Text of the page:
But why do they do it? What have they to gain?
These are questions that unfortunately are not asked or not asked often enough, most being too trusting of the medium, or too preoccupied in following the latest strand of salacious gossip or eager to watch their wretched football (another exploitative venture) on the one hand, or too afraid to question for being branded a doubter or blasphemer on the other.
Reflecting on these parallels, I was reminded again of lifelong learning and constructive recreation - themes that I have written about in previous posts - and wondered if, over the years, these two had not been entirely neglected in one context and steadily eroded in the other, whether the Saudis or Rupert Murdoch would have been able to wield quite the influence they do. Both, you see, rely on an audience of dullards and morons to whom they can ‘sell’ their wares.
Underlying the issue is the question of authority, its power and how it is defined. More importantly, there is the issue of people’s ability to question, deconstruct, challenge and if necessary reject this authority. But if people have been numbed – whether by religious mumbo-jumbo, unchallenging fodder such as salacious gossip or propaganda dressed up as sophisticated intellectual analysis – can they really pose a threat? More importantly, do these people even realise how they have been duped – or are they content in delusional, self-congratulatory piety, delusions of cultural or intellectual superiority, or false claims to freedom of the press and freedom more generally?
It is with good reason that literacy curriculums aim to teach that not everything in print is to be believed – or more broadly, to look behind appearances and question the veracity of what is being presented.
The issue of authority is not one to be underestimated, nor the power of symbols. One has only to look at advertising: the choice of voice, the dress, the language used – the use of spectacles, a stethoscope, a doctor’s white gown for example, all potent symbols without even a word needing to be said. It is no wonder that one manufacturer of baby food had its representatives dressed in just such garb to coax mothers in third world countries to abandon breastfeeding in favour of their unsuitable and expensive product.
However, that Murdoch has been able to get away with wielding his influence is puzzling. For his audience is the so-called educated, enlightened West – the people and civilisation that the magazine I referred to above seeks to preserve against outside, backward influences. Yet, it is within this very civilization that Murdochs rags are so popular, so that even our politicians and so-called educated and intellectual journalists are content to write for them. And then there are the millions who are prepared to read the filth and gossip. Do they have nothing to do in, and with, their own lives that they delight in prying and reading about the more prurient details of other peoples’ lives? And then to excuse this by appealing to the public interest and the right to know? Meanwhile, having had our senses titillated and our brains numbed, we blindly allow our political processes to be manipulated and then pretend that we still elect our leaders! And our leaders themselves see nothing wrong with all this, shamelessly fawning over Murdoch and his henchwoman and henchmen! But perhaps that is the game – get the majority plebs on side with filth and gossip, the better to hold those in power hostage? The recent exposure of phone hacking appears to have put the spotlight on Murdoch and his shenanigans. But as one head of an advertising agency in the UK astutely commented: “The public is fickle. People forget and move on.” (http://www.bbc.co.uk/news/business-14044052)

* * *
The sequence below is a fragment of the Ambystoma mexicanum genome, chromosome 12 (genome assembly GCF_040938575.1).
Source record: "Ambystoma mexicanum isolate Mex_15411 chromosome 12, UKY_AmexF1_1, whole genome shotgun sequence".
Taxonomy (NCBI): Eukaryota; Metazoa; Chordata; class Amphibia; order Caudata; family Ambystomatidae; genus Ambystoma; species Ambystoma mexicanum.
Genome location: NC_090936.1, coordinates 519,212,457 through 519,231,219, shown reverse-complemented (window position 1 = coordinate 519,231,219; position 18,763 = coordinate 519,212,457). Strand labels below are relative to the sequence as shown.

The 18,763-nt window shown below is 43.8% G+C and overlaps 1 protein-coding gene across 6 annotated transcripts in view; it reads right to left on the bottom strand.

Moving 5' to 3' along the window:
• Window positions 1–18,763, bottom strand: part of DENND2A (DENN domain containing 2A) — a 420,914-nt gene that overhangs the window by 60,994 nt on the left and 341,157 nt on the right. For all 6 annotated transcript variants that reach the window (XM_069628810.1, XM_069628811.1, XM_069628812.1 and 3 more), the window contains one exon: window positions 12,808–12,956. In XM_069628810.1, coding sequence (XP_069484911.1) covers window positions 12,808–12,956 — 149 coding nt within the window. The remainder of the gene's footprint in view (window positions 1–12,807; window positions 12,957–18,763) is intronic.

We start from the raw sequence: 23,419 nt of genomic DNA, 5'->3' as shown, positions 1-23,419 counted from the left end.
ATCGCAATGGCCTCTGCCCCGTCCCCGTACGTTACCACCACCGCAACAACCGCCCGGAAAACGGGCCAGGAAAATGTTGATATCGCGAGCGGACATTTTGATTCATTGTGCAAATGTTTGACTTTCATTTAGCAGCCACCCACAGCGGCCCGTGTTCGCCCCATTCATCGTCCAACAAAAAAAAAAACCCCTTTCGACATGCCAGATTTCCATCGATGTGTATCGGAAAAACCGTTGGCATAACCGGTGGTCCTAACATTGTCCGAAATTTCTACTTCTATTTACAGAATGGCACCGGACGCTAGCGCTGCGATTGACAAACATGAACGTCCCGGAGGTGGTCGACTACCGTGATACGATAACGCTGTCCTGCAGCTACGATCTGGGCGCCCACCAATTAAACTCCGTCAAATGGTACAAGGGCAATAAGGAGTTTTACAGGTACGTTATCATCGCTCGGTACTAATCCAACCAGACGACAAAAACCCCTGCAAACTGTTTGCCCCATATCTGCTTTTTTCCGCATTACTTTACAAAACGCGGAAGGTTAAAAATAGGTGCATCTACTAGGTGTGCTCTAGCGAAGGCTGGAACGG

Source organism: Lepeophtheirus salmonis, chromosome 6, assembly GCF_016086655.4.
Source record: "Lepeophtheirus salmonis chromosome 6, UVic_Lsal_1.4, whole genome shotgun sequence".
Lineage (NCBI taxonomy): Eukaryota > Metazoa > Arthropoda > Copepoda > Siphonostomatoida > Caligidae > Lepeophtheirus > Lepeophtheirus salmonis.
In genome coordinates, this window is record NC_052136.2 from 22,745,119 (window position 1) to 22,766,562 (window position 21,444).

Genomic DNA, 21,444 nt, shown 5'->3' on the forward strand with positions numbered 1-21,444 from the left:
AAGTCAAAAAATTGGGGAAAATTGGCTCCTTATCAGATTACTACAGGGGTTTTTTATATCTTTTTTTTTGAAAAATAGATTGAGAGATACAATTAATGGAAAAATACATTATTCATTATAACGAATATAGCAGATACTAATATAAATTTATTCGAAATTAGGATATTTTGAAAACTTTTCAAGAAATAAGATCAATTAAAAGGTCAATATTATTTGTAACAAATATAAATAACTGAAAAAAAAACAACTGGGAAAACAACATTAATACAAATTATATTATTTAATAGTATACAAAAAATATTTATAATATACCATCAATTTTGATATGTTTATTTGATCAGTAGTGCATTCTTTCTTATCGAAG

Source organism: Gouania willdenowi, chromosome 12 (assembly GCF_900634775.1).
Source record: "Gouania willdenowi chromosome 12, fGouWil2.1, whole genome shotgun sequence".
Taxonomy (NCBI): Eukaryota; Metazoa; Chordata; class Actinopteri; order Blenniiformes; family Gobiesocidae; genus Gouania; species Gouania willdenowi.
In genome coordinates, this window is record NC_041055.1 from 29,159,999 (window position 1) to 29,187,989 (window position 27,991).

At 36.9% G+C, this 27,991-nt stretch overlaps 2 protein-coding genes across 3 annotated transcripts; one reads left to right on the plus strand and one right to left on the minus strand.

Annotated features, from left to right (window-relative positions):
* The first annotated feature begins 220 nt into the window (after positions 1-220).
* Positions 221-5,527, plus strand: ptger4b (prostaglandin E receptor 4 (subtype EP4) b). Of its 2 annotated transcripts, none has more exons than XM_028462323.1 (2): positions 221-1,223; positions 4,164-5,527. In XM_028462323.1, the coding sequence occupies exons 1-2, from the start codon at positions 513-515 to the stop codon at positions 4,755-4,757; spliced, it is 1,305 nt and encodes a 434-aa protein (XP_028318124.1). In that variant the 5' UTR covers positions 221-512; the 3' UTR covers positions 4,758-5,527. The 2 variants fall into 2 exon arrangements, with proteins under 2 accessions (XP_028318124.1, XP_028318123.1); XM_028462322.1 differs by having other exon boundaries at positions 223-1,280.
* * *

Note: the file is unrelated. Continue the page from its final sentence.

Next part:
The Saudi influence, on the other hand, is equally curious. In the third world, it can perhaps be explained by the lack of affordable education, which makes religious schools (madressas) the only option. In the west, meanwhile, these religious schools offer a sanctuary from the corruption that surrounds them (Why don’t they just go to their parents’ countries in that case?), or a false identity to a clientele who see themselves as ‘lost’ or discriminated against - couched with all the authority of religion. But this is what makes the chameleon like behaviour of the Saudis all the more reprehensible – they are happy to open grand centres at universities, yet seem incapable or reluctant to divert their money into schools that will educate children, especially in the third world, to think and contribute fruitfully to the benefit of themselves and their country. And, I suspect, it is just these schools that have groomed young minds towards a narrow, orthodox and fundamentalist view of their religion which has had such disastrous consequences – on the one hand, preventing the countries in question from developing and progressing; and on the other, serving as nurseries that provide ready and fertile minds for more militant tendencies. It will be ironic if it is this very process that will turn and bite the Saudis and their Gulf Arab chums on the backside one day!